NV: Victims of sexual crimes. Perhaps you know what enabled the women and children who survived the abuse during the Balkan wars to move on, what helped them to persevere?
Drakulić: There are many factors such as hope, defiance, love, despair etc. - but although it sounds brutal and too simplistic, it boils down to survival instinct. To illustrate that, in Bucha, a woman offered to be raped instead of her 14-year-old daughter. It all happened in front of her mother. Human beings are incredibly resilient.
NV: In Ukraine today we know of conversations between captive Russians and their mothers, who hate their sons for being captured. There is often no warmth in their voices, but irritation and anger. "Why did you call me?" - mothers often ask their sons. There is no support and love in their voices. They rejoice in the enemy's deaths and the spoils of war, like mixers and TV sets. What happens to a society whose soldiers carry out military aggression?
Drakulić: Not much, judging from my experience. because this looting is not new, it happens in almost every war. We in Croatia saw a much worse kind of looting. We witnessed not only looting done by enemy soldiers like in Ukraine. Besides looting enemy houses (the Serbian minority in the war was considered an enemy), our soldiers plundered houses belonging to Croat refugees, their own people.
They did not differentiate. There were convoys of cars going to war zones just for that purpose. There were trains organized to carry back looted goods from our own territory, from one town to the other. What could be worse for any society? And yet these criminal deeds went mostly unpunished.
The Russians had such an experience both in Chechnya and Syria. I don't see evidence that their society suffered much, or even paid any attention to such looting. People save themselves by forgetting, or at least by sweeping the dirt under the carpet.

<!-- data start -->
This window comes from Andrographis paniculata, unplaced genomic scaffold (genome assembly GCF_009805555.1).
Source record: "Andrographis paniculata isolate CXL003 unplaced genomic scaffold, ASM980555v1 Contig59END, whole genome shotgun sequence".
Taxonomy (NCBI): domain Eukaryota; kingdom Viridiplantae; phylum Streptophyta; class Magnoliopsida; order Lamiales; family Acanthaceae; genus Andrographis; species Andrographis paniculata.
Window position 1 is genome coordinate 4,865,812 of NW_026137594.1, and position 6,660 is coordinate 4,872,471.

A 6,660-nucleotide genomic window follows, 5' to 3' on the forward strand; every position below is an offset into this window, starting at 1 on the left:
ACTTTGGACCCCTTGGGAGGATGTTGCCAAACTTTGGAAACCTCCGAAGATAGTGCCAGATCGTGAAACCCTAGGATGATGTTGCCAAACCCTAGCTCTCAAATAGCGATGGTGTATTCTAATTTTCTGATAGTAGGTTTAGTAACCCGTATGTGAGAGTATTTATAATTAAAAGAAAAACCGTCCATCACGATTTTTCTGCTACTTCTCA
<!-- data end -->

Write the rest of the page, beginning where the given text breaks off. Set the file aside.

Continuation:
NV: In your opinion, is such a society capable of accepting collective guilt?
Drakulić: No, not at all. There is not collective guilt, only collective responsibility, because guilt is individual - and also a judicial category - while responsibility is a moral issue. In my view, citizens could be responsible, but not guilty. For example, when during a war a country holds elections and citizens vote for a pro-war party or a politician, which happened in both Serbia and Croatia, citizens are responsible for the election outcome.
Or take Russia now, citizens there are showing evident indifference to what is their government doing in Ukraine. Out of fear and lack of information, yes, perhaps we could say that these are mitigating circumstances. But even so, by and large they behave indifferently. By doing so they are collaborating with Putin's regime. This is another example of collective responsibility.
I know only one society capable of accepting its responsibility, it is Germany after WWII. But they lost the war, and it took the Nurnberg trials, time, collective effort and self-examination to come to terms with the war crimes and genocide committed.
NV: In one of the last chapters of your book, you write that war criminals of enemy countries in the war were held together before and after the trials. Suddenly the hatred between them disappeared, and they stuck together - what rallied the people who were each other's toughest enemies?
Drakulić: In the detention center in Scheveningen, although their soldiers fought each other in wars, war criminals on all sides were all personally on good terms. They were born in the same country, Yugoslavia, they spoke the same language, they had similar habits and tastes... Again, we can observe what H. Arendt wrote about the division between a professional and a private person. War enemies? Yes, but that was nothing personal.